JAMESTOWN, N.D. -- A crime, described by newspapers of the time as "very crudely planned and poorly carried out" resulted in the arrests of three people in Jamestown in 1920. As the court proceedings regarding the crime played out, one person would die in custody.

The incident began at about 11 p.m. on Dec. 16, 1920, near the Midland Continental Depot in Jamestown.

According to newspaper and court reports. Oscar Engrave, a part-time employee of the Jamestown street department and occasional wrestler at local sporting events, convinced David Watt, 19, and Belle Hester, 20, that Conrad Werder was carrying a large sum of cash and was arriving in Jamestown by rail that evening.

The three alleged accomplices concocted a plan to rob Werder that night on the streets of Jamestown.

Engrave introduced Hester to Werder at the railroad depot. She convinced him to go for a walk along Jamestown's Main Street (now First Street South). In the newspaper descriptions of the events that evening, she was referred to as a decoy.

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Hester steered the walk to a dark corner of the street where Watt accosted the pair with a handgun. He took, according to newspaper reports, $31 from Werder and also took Hester's pocketbook. Hester and Werder continued walking briefly. When Hester attempted to walk away from Werder he tried to detain her and called for police officers. Werder and a Jamestown Police Department officer followed Hester to her room at the Capital Hotel.

At first, Hester proclaimed she was a victim but then broke down and admitted her part in the crime and implicated Engrave and Watt. Both were arrested within an hour. Investigators also found, stashed under the boardwalk near the depot, the $31 in cash and a "rusted 22 calibre revolver," according to newspaper reports.

The three arrests occurred at near midnight on the night of Dec. 16, 1920. On Dec. 18, a Saturday, the three appeared before Judge W.L. Nuessle in District Court in Jamestown.

Watt, who claimed to be from Urbana, North Dakota, pleaded guilty to first degree robbery. He was sentenced to the state's training school, a juvenile detention facility, until he reached the age of 21 or a term of about 14 months.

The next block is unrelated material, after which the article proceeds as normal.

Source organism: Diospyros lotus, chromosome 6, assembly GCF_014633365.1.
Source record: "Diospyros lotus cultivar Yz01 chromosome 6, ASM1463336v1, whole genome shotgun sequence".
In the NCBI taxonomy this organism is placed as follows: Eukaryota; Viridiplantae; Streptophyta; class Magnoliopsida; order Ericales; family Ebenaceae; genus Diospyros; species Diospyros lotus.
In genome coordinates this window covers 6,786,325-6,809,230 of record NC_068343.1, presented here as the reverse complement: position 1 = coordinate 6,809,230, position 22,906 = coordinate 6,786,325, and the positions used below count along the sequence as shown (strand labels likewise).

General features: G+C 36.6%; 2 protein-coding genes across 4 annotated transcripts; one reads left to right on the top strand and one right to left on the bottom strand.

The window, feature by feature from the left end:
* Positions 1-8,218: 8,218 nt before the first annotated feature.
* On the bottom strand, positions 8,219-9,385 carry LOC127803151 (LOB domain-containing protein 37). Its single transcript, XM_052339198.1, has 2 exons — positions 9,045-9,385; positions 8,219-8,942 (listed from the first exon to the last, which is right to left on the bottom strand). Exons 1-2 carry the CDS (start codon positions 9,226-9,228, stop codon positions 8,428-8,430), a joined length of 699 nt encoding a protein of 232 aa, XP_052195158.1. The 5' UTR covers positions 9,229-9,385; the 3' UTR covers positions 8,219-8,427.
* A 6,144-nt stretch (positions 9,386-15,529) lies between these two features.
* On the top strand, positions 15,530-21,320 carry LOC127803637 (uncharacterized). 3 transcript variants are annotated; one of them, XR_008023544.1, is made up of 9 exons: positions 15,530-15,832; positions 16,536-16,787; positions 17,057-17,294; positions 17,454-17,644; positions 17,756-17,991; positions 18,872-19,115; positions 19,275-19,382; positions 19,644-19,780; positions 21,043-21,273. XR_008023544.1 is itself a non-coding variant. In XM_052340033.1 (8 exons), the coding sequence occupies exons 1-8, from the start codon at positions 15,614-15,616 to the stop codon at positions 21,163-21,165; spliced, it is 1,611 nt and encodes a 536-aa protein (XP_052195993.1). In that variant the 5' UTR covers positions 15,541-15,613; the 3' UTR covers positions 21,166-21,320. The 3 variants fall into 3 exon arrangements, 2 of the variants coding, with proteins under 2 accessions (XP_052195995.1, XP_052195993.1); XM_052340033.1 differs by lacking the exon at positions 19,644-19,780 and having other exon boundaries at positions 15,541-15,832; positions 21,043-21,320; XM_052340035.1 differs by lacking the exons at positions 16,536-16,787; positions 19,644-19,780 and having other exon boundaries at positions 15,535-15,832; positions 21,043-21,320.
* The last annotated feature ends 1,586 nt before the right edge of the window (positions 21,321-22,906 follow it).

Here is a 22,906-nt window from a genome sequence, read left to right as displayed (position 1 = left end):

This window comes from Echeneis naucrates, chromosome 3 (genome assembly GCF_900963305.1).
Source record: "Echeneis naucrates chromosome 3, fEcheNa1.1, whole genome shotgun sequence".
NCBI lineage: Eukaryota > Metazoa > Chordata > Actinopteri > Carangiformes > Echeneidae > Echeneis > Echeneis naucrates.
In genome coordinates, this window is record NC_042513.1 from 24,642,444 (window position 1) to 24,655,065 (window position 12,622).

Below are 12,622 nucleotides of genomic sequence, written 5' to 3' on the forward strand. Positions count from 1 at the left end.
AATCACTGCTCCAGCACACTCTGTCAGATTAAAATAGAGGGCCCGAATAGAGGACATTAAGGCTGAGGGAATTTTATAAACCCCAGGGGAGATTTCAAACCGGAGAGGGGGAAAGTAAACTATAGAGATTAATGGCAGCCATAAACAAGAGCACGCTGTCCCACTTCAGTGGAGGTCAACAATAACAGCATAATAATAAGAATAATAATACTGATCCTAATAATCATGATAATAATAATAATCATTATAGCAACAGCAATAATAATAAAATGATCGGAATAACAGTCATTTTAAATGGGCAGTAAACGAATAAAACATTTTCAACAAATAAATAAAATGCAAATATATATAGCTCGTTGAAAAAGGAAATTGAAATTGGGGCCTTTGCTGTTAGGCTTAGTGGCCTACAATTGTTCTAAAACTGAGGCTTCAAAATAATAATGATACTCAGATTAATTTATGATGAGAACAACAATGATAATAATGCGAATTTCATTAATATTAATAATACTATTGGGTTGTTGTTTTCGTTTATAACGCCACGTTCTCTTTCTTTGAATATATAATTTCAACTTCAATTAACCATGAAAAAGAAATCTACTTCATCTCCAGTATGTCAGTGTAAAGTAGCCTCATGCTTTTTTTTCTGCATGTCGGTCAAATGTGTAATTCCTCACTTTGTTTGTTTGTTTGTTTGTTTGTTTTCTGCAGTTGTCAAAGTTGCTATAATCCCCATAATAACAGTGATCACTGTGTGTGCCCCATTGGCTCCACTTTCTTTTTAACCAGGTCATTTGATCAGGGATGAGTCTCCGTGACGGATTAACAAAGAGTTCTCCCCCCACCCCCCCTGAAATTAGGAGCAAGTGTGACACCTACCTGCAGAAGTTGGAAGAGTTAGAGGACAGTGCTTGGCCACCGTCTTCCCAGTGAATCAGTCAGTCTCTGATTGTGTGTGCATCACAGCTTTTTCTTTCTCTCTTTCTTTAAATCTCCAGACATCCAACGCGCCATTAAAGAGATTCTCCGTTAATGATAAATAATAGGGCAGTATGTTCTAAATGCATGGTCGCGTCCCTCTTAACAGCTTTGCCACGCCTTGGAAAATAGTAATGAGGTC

Nuessle noted in a letter he wrote to the superintendent of the training school, Watt was an alcoholic at the time of the crime and was weak and not fit for labor. He continued by warning the superintendent not to allow Watt to have an opportunity to escape and ordered that he serve the whole sentence.

Hester also pleaded guilty to first degree armed robbery. Because she was 20, she was sentenced as an adult to five years at hard labor in the North Dakota State Penitentiary on Dec. 18.

Engrave pleaded not guilty to first degree armed robbery and asked for a change in venue. Engrave claimed that Nuessle was prejudiced against him and that it would be impossible to get a fair and impartial jury in Stutsman County because of newspaper coverage of the incident.

Another factor was the jury trial system in place in North Dakota in 1920. A panel of jurors was selected to hear all jury trials held during a court term. This meant that jurors could hear multiple cases over several days or weeks.

Engrave claimed that at least some if not all of the jurors had been in court when Hester and Watt had entered guilty pleas and could be prejudiced against Engrave in court.

Nuessle agreed with the arguments and scheduled Engrave's trial to occur in Kidder County in February. He was free on $2,000 bond. Adjusted for inflation, that is the equivalent of more than $25,000 today.

On Dec. 21, 1920, Nuessle suspended Hester's sentence and placed her on five years probation. However, she was not released from jail and continued to be held at the Stutsman County Jail to ensure her testimony against Engrave in February.

Somewhere during the morning hours of Dec. 25, 1920, Hester had a nose bleed. The jail staff was unable to control the bleeding and she was transferred to Trinity Hospital in Jamestown. Two hours later, early in the afternoon of Christmas Day, Belle Hester was pronounced dead.

Newspapers speculate the injuries may be self-inflicted or possibly related to kidney disease, however, there is no court record regarding the cause of death.

In the days that followed, Hester's family in Pocatello, Idaho, was notified. Her mother sent a telegraph requesting her daughter be buried in Jamestown at the Catholic Cemetery. On Dec. 29, 1920, J.W. Ravenscraft, possibly a father or brother to Hester, arrived in Jamestown to complete the arrangements

Ravenscraft provided the full name of Belle Hester Ravenscraft and gave her occupation as student. He provided no other information regarding Hester, leaving spaces on the Record of Funeral document for marriage, date of birth and cause of death, blank.

He did pay the $166.50 cost of the funeral and burial in an unmarked and unrecorded grave in Calvary Cemetery in Jamestown.

On Feb. 22, 1921, in District Court in Steele, Kidder County, Engrave pleaded guilty to first degree robbery. He is sentenced to one year in prison which was suspended and he was placed on probation for one year.

There is little mystery to this case. A poorly planned crime was executed badly resulting in only small proceeds. After all, the $31 taken in the crime has buying power equivalent to about $425 today when adjusted for inflation.

The only mystery is the cause of death for Belle Hester Ravenscraft and her final resting place. The burial record that exists does not note the lot where she was buried.

And, records of coroner's inquests and related documents are sealed even for cases of death 101 years old.